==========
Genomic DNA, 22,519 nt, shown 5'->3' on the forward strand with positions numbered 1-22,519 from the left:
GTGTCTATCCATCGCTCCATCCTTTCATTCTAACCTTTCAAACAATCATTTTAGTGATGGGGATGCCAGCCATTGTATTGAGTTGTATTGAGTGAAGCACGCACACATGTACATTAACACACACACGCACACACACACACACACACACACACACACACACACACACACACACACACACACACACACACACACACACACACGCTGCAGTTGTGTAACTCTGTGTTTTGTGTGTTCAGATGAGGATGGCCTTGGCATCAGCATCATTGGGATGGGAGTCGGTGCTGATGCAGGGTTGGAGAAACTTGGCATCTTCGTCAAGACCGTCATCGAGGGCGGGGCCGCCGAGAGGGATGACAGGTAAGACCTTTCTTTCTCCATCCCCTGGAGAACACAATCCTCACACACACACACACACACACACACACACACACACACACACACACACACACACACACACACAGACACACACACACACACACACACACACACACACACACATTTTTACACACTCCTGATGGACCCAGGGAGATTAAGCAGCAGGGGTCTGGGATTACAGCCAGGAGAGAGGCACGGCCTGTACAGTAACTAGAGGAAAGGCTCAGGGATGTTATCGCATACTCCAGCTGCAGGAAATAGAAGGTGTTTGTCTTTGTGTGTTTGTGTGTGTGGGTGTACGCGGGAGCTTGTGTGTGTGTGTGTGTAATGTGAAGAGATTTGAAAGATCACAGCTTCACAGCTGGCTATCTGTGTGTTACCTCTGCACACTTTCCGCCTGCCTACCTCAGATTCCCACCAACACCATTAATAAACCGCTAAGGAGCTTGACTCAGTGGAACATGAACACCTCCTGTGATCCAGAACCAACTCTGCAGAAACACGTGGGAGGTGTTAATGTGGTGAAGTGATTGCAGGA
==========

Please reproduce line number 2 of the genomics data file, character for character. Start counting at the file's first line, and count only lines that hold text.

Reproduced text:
GTGTCTATCCATCGCTCCATCCTTTCATTCTAACCTTTCAAACAATCATTTTAGTGATGGGGATGCCAGCCATTGTATTGAGTTGTATTGAGTGAAGCACGCACACATGTACATTAACACACACACGCACACACACACACACACACACACACACACACACACACACACACACACACACACACACACACACACACACACACGCTGCAGTTGTGTAACTCTGTGTTTTGTGTGTTCAGATGAGGATGGCCTTGGCATCAGCATCATTGGGATGGGAGTCGGTGCTGATGCAGGGTTGGAGAAACTTGGCATCTTCGTCAAGACCGTCATCGAGGGCGGGGCCGCCGAGAGGGATGACAGGTAAGACCTTTCTTTCTCCATCCCCTGGAGAACACAATCCTCACACACACACACACACACACACACACACACACACACACACACACACACACACACACACACAGACACACACACACACACACACACACACACACACACACATTTTTACACACTCCTGATGGACCCAGGGAGATTAAGCAGCAGGGGTCTGGGATTACAGCCAGGAGAGAGGCACGGCCTGTACAGTAACTAGAGGAAAGGCTCAGGGATGTTATCGCATACTCCAGCTGCAGGAAATAGAAGGTGTTTGTCTTTGTGTGTTTGTGTGTGTGGGTGTACGCGGGAGCTTGTGTGTGTGTGTGTGTAATGTGAAGAGATTTGAAAGATCACAGCTTCACAGCTGGCTATCTGTGTGTTACCTCTGCACACTTTCCGCCTGCCTACCTCAGATTCCCACCAACACCATTAATAAACCGCTAAGGAGCTTGACTCAGTGGAACATGAACACCTCCTGTGATCCAGAACCAACTCTGCAGAAACACGTGGGAGGTGTTAATGTGGTGAAGTGATTGCAGGA